I recently read a really good secular parenting book. It was practical, insightful and loving. And it got me thinking about grace.
I know loads of fantastic parents who wouldn’t consider themselves Christians, so this is in no way a dig at non-Christian parents. If anything, it’s a dig at myself.
Advice given in this book included (these aren’t direct quotes):
Start each day with a clean slate – no matter how badly yesterday went.
Don’t beat yourself up when you make mistakes – give yourself a break and look ahead, not behind.
Teach the children to be kind to one another, because in this family that’s how we do things.
Family traditions should be kept, no matter how people have behaved.
These are all really important, in my opinion. Great advice. But how do you do this without grace? When you’ve been called names and had things thrown at you, how do you put your child to bed with a goodnight kiss and, “I love you” and start the next morning with, “Good to see you, how are you feeling?” How do you forgive?
And how do you forgive yourself when you realise that they’ve learnt their bad anger from you, or when you snap at them again because you were distracted by something else?
When her brother deliberately ruins the craft she’s been working on for three days, how can I tell her to forgive him and love him anyway?
And how can I hand my daughter a Christmas Eve Krispy Kreme when she’s tantrummed all the way there because no, she will not be getting a Segway for Christmas?*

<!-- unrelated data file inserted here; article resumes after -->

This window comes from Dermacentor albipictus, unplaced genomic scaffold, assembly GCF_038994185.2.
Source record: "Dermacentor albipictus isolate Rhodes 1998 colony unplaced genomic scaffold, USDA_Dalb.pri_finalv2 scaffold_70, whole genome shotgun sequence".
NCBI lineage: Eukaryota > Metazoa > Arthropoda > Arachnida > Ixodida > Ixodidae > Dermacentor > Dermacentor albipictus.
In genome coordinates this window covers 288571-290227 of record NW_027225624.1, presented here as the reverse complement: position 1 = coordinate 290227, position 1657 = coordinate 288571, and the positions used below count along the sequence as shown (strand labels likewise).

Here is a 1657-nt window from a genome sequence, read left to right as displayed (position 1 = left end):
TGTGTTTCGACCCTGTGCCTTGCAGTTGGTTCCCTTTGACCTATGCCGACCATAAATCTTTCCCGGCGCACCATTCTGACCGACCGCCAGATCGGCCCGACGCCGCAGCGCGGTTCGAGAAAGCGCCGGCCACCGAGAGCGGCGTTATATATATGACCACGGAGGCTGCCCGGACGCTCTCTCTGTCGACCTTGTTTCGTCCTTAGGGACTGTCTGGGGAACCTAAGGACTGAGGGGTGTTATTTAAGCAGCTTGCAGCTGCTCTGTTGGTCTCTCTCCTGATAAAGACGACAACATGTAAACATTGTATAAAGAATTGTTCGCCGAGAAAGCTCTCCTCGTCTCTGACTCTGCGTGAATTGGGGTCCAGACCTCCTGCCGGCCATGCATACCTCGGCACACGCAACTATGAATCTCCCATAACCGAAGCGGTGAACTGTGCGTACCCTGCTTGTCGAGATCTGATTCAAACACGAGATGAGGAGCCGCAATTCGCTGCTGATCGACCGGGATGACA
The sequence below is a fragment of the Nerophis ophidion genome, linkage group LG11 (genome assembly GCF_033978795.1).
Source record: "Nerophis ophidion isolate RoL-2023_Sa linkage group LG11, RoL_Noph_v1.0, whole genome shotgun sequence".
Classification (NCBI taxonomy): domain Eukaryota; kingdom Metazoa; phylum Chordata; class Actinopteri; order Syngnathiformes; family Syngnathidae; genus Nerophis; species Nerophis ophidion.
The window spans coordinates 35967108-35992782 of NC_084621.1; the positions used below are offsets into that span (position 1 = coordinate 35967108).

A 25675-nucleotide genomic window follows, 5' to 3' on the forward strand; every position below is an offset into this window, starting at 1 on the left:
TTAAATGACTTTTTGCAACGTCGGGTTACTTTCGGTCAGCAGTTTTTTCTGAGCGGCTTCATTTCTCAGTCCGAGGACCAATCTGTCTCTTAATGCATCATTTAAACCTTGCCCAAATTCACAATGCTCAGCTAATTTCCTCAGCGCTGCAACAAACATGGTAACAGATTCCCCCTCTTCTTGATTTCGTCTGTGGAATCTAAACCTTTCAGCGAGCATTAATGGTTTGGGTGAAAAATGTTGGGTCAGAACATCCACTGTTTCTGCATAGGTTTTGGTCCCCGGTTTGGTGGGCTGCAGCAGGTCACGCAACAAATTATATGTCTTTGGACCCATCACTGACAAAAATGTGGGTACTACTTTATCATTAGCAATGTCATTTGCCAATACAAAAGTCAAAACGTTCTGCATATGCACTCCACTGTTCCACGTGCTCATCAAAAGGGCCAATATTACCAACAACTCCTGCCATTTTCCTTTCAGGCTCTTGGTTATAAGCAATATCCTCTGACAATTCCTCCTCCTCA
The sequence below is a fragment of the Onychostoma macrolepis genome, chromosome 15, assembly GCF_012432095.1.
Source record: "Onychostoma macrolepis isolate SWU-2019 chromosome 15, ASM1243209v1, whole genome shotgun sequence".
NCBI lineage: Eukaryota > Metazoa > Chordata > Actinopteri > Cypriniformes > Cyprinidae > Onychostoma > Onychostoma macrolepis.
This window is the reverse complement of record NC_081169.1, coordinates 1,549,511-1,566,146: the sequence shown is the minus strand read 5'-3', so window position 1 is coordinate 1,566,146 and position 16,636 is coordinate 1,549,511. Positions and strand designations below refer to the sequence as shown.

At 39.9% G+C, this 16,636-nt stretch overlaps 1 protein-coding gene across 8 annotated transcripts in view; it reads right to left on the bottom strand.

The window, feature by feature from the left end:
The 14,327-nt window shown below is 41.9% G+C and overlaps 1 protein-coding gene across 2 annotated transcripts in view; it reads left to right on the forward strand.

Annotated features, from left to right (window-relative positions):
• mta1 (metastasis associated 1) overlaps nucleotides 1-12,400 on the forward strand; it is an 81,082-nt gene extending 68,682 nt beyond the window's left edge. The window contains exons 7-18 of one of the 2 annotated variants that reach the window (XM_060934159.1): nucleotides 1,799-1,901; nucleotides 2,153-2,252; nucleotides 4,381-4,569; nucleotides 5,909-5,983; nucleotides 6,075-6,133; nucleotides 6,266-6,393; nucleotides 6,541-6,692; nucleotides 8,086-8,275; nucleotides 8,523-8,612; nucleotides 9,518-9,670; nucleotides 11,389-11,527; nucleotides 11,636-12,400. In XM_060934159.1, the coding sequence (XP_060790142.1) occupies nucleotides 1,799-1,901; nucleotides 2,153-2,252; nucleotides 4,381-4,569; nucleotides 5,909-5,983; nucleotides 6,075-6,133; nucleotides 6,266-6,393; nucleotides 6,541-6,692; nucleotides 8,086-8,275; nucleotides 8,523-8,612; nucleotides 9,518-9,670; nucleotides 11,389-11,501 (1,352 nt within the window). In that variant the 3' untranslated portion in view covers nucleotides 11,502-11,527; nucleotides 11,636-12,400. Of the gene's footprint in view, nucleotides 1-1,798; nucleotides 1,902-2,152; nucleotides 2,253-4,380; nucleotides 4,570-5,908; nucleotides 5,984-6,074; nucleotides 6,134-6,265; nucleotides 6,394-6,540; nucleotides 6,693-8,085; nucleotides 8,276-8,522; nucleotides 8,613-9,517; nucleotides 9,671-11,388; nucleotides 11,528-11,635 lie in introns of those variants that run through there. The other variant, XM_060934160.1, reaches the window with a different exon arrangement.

For all of these predicaments and more, I need the grace of our Lord Jesus Christ. When I consider his grace to me, that the Son of God should die for me, an ungrateful sinner, then forgiving others becomes possible.
“Be kind and compassionate to one another, forgiving each other, just as in Christ God forgave you.” Ephesians 4:32.
When I come to the cross of Christ with my parenting failures, confessing again that I’ve fallen short, again, and that it was completely my own selfish fault, I find sweet forgiveness.
If we confess our sins, he is faithful and just and will forgive us our sins and purify us from all unrighteousness. 1 John 1:9.
Let us then approach God’s throne of grace with confidence, so that we may receive mercy and find grace to help us in our time of need. Hebrews 4:16
And none of this – the forgiving others and the confessing my own sin – would be possible without the Holy Spirit, who changes my heart daily.
May God himself, the God of peace, sanctify you through and through. May your whole spirit, soul and body be kept blameless at the coming of our Lord Jesus Christ. The one who calls you is faithful, and he will do it. 1 Thessalonians 5:23-24.
I suppose if you don’t believe in the grace of God and you’re not filled with the Spirit, then you need to summon the strength from within you to forgive your family and yourself. It can help to believe that your children ‘don’t mean it.’ He didn’t know it would make her sad if he did that; she doesn’t know how expensive Segways are. It’s only natural they should fight – all children do. He’s calling me names because he’s upset about something – he doesn’t mean to hurt me.
Sometimes these are the things I tell myself. But that’s not what the Gospel tells me.
The Gospel says that all have sinned and fall short of the glory of God, and all are justified freely by his grace through the redemption that came by Christ Jesus. (Romans 3.23-24.) There is no difference between parent and child. We’re all sinners in need of mercy.
So if you’re reading this and you’re not a believer, I marvel at your ability to parent well. I marvel partly because you’re doing it without a church family to help you, and without the wisdom that the Bible gives us, but mainly because you’re doing it without the daily supply of grace that I desperately need.
*I should say that the examples I’ve used about things children do are not specific to my own children. My daughter has never actually had a tantrum over a Segway! I don’t want to defame them.